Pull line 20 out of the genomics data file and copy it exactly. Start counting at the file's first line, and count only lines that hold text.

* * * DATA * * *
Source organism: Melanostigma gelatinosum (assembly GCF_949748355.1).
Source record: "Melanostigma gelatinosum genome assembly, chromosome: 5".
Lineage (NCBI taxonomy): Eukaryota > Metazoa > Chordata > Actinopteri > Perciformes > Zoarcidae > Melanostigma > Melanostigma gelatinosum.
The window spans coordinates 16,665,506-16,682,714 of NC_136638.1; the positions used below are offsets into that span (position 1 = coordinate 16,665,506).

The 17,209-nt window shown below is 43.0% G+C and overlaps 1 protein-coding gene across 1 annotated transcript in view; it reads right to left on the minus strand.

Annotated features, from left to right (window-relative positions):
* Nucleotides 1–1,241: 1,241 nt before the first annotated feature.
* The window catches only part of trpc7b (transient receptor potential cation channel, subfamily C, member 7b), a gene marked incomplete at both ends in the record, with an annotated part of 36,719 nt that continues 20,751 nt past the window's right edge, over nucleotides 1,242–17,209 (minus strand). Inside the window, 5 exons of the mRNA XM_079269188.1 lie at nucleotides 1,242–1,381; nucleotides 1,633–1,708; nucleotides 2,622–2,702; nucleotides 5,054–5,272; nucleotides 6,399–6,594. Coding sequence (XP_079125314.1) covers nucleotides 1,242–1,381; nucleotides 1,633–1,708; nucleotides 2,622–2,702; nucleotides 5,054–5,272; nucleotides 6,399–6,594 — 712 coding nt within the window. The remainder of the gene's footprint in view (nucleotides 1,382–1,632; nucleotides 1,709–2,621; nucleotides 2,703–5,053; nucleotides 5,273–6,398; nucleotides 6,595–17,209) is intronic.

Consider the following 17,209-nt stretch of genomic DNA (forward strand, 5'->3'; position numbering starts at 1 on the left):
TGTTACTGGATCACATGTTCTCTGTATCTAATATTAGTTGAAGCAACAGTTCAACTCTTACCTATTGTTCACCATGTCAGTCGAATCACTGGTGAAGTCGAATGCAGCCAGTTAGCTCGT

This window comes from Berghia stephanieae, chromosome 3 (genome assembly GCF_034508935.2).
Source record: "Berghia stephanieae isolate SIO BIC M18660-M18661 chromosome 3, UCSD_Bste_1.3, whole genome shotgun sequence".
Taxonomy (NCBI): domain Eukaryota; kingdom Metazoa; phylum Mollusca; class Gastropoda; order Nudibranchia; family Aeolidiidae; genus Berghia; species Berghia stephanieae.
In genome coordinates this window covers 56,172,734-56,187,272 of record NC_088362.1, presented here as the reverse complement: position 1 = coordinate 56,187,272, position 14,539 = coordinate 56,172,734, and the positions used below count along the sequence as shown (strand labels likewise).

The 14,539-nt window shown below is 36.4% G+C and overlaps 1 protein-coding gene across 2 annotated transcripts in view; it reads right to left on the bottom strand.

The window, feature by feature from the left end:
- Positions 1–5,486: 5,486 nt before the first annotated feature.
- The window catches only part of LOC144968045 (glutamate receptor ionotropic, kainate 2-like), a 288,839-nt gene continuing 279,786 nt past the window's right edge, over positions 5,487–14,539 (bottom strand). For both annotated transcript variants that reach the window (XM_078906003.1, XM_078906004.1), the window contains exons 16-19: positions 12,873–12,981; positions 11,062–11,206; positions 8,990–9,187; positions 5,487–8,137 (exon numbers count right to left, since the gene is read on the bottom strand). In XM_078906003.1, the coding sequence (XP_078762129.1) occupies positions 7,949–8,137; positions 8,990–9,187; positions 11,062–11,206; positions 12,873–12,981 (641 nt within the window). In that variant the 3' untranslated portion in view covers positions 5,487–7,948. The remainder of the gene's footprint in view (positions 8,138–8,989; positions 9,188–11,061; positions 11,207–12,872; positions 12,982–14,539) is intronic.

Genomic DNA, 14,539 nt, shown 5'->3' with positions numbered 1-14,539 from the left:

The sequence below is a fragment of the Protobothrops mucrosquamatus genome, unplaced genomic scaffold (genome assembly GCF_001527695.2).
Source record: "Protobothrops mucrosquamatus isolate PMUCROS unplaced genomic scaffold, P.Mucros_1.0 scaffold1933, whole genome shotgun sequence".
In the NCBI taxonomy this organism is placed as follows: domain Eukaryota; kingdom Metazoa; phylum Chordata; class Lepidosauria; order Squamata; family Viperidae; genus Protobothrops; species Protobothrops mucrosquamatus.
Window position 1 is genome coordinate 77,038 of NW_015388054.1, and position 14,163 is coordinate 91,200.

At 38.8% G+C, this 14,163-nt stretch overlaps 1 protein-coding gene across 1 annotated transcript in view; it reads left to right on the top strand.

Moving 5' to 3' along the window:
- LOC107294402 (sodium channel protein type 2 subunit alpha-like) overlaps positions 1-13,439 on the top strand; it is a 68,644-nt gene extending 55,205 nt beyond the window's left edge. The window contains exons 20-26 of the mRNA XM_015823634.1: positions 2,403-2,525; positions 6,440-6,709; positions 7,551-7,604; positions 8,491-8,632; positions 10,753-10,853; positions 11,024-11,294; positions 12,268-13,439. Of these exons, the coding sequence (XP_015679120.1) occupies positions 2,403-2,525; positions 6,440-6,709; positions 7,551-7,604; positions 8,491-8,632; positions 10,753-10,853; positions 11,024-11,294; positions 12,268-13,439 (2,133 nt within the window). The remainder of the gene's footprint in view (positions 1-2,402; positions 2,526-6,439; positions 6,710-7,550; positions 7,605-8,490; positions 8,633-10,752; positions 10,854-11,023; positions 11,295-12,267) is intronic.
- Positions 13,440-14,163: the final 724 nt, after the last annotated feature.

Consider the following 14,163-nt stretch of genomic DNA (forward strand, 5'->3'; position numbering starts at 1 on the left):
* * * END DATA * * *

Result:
The sequence below is a fragment of the Protobothrops mucrosquamatus genome, unplaced genomic scaffold (genome assembly GCF_001527695.2).